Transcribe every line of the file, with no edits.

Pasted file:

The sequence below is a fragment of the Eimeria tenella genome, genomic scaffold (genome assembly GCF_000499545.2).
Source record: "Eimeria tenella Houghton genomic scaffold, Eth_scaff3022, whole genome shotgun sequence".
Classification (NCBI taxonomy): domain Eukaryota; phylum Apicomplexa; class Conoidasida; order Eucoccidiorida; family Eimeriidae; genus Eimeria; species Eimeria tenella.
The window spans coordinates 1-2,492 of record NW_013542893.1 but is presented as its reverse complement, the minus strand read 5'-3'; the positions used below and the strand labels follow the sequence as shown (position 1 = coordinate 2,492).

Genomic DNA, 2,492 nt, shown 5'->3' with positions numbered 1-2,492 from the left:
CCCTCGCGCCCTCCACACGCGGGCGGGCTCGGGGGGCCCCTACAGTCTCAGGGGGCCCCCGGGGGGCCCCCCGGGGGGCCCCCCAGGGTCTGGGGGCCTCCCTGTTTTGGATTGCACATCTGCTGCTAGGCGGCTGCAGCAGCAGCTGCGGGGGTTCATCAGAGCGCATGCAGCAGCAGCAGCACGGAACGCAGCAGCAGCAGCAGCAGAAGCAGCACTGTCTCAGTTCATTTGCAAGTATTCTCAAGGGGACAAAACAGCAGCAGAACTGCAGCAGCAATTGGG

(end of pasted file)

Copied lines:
The sequence below is a fragment of the Eimeria tenella genome, genomic scaffold (genome assembly GCF_000499545.2).
Source record: "Eimeria tenella Houghton genomic scaffold, Eth_scaff3022, whole genome shotgun sequence".
Classification (NCBI taxonomy): domain Eukaryota; phylum Apicomplexa; class Conoidasida; order Eucoccidiorida; family Eimeriidae; genus Eimeria; species Eimeria tenella.
The window spans coordinates 1-2,492 of record NW_013542893.1 but is presented as its reverse complement, the minus strand read 5'-3'; the positions used below and the strand labels follow the sequence as shown (position 1 = coordinate 2,492).

Genomic DNA, 2,492 nt, shown 5'->3' with positions numbered 1-2,492 from the left:
CCCTCGCGCCCTCCACACGCGGGCGGGCTCGGGGGGCCCCTACAGTCTCAGGGGGCCCCCGGGGGGCCCCCCGGGGGGCCCCCCAGGGTCTGGGGGCCTCCCTGTTTTGGATTGCACATCTGCTGCTAGGCGGCTGCAGCAGCAGCTGCGGGGGTTCATCAGAGCGCATGCAGCAGCAGCAGCACGGAACGCAGCAGCAGCAGCAGCAGAAGCAGCACTGTCTCAGTTCATTTGCAAGTATTCTCAAGGGGACAAAACAGCAGCAGAACTGCAGCAGCAATTGGG